Andrew asks the Togolese Minister of Sport about the history of football in Togo. He calls Eloian Salo Kodjo Koffi, the National Director of Sport in Togo, who provides him with this answer:
“The history of football in Togo has had many ups and downs. A great deal of its early progress is due to the involvement of the army and of the Catholic community. But football in Togo didn’t really develop in any meaningful way until the 1940s and didn’t really take off until Togo participated in the African Championships in Brazzavillle, Congo in 1964, shortly after joining the African Football Federation, CAF.”
Comparing Togo with its neighbour Ghana brings up an interesting question. Namely, why did football begin in Ghana 40 years earlier than in Togo when the two countries neighbour each other and when their capitals are only a few hundred kilometres apart? To answer this question one needs to understand the differences in colonial influence. Ghana (formerly known as Gold Coast) was a British colony and entertained a form of government that gradually encouraged the playing of ball sports and with them interaction between the colonizers and the colonized. Some sports were kept for whites only — like cricket and golf — but football, the working class sport of Great Britain, was encouraged and played by all. The French administration throughout West Africa employed a different attitude altogether. They curtailed the playing of football and other sports with the locals. It didn’t last long, thankfully.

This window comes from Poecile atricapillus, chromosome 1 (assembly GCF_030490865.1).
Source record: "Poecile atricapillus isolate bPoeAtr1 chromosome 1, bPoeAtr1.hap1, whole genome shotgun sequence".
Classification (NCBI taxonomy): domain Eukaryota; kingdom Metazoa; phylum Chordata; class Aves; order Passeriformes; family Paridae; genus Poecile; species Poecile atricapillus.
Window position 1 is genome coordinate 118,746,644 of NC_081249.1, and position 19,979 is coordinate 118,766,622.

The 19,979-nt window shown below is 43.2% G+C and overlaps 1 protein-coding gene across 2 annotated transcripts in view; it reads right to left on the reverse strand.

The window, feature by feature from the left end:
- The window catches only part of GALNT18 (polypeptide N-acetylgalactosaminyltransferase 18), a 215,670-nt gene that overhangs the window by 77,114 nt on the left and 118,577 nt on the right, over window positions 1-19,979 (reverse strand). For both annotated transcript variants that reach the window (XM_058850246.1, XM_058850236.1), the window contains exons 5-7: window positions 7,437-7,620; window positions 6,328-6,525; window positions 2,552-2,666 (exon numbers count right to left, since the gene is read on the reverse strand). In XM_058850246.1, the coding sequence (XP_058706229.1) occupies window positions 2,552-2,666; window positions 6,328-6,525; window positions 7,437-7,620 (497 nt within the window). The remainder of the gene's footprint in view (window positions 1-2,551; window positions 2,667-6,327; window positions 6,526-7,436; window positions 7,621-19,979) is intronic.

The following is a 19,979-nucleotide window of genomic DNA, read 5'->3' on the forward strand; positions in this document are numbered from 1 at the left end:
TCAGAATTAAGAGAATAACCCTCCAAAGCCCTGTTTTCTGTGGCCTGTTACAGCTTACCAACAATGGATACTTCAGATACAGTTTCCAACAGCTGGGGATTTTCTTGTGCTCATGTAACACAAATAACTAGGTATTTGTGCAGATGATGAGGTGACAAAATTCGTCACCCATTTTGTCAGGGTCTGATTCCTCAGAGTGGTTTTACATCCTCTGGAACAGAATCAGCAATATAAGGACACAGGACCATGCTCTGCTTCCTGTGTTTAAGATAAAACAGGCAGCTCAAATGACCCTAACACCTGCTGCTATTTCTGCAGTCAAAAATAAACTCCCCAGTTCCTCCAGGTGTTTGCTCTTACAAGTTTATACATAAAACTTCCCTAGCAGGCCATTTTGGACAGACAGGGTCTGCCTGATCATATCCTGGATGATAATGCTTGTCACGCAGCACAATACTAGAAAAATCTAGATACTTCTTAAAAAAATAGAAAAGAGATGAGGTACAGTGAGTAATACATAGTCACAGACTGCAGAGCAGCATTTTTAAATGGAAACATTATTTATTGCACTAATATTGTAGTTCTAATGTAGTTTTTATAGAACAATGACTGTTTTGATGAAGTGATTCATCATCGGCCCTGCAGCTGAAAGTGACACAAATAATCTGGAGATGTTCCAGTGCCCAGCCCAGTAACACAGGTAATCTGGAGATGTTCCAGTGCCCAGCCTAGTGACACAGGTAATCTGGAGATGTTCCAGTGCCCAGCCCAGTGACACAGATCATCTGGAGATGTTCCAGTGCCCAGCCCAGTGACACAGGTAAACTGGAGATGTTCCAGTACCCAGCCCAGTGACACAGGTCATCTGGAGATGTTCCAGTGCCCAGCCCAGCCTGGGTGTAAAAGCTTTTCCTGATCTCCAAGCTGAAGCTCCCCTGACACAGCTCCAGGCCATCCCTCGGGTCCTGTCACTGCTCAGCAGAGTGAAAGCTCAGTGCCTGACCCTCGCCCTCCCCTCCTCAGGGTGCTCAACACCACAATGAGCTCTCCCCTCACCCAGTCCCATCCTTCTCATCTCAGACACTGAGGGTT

Written by The Ball on Friday, April 30th, 2010
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